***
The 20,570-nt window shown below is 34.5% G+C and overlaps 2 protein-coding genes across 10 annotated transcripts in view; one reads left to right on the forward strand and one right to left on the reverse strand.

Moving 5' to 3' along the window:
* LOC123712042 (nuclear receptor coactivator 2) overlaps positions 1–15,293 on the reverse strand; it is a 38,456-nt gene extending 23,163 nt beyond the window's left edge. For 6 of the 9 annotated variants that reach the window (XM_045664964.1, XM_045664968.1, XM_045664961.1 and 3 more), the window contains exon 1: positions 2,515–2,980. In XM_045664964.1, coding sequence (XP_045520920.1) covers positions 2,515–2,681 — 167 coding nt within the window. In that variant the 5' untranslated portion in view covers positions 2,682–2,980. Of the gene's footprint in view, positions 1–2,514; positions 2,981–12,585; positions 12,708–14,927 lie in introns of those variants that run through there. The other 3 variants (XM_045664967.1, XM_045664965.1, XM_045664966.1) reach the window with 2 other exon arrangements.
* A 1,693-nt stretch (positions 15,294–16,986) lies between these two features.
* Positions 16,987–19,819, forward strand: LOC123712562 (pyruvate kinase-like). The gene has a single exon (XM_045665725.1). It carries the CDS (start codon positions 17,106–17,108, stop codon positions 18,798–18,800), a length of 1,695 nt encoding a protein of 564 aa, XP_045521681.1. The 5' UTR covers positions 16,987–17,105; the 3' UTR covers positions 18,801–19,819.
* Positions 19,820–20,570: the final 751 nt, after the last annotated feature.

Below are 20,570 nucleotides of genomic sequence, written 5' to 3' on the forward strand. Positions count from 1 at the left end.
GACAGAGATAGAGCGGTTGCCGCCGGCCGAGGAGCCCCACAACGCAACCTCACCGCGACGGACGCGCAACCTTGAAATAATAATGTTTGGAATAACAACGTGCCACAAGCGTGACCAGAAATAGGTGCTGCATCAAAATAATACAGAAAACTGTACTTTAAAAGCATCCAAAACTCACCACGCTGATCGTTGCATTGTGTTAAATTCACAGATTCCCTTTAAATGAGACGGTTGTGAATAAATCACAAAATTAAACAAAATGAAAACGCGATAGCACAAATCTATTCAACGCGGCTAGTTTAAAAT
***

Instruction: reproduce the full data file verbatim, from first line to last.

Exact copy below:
The 20,570-nt window shown below is 34.5% G+C and overlaps 2 protein-coding genes across 10 annotated transcripts in view; one reads left to right on the forward strand and one right to left on the reverse strand.

Moving 5' to 3' along the window:
* LOC123712042 (nuclear receptor coactivator 2) overlaps positions 1–15,293 on the reverse strand; it is a 38,456-nt gene extending 23,163 nt beyond the window's left edge. For 6 of the 9 annotated variants that reach the window (XM_045664964.1, XM_045664968.1, XM_045664961.1 and 3 more), the window contains exon 1: positions 2,515–2,980. In XM_045664964.1, coding sequence (XP_045520920.1) covers positions 2,515–2,681 — 167 coding nt within the window. In that variant the 5' untranslated portion in view covers positions 2,682–2,980. Of the gene's footprint in view, positions 1–2,514; positions 2,981–12,585; positions 12,708–14,927 lie in introns of those variants that run through there. The other 3 variants (XM_045664967.1, XM_045664965.1, XM_045664966.1) reach the window with 2 other exon arrangements.
* A 1,693-nt stretch (positions 15,294–16,986) lies between these two features.
* Positions 16,987–19,819, forward strand: LOC123712562 (pyruvate kinase-like). The gene has a single exon (XM_045665725.1). It carries the CDS (start codon positions 17,106–17,108, stop codon positions 18,798–18,800), a length of 1,695 nt encoding a protein of 564 aa, XP_045521681.1. The 5' UTR covers positions 16,987–17,105; the 3' UTR covers positions 18,801–19,819.
* Positions 19,820–20,570: the final 751 nt, after the last annotated feature.

Below are 20,570 nucleotides of genomic sequence, written 5' to 3' on the forward strand. Positions count from 1 at the left end.
GACAGAGATAGAGCGGTTGCCGCCGGCCGAGGAGCCCCACAACGCAACCTCACCGCGACGGACGCGCAACCTTGAAATAATAATGTTTGGAATAACAACGTGCCACAAGCGTGACCAGAAATAGGTGCTGCATCAAAATAATACAGAAAACTGTACTTTAAAAGCATCCAAAACTCACCACGCTGATCGTTGCATTGTGTTAAATTCACAGATTCCCTTTAAATGAGACGGTTGTGAATAAATCACAAAATTAAACAAAATGAAAACGCGATAGCACAAATCTATTCAACGCGGCTAGTTTAAAAT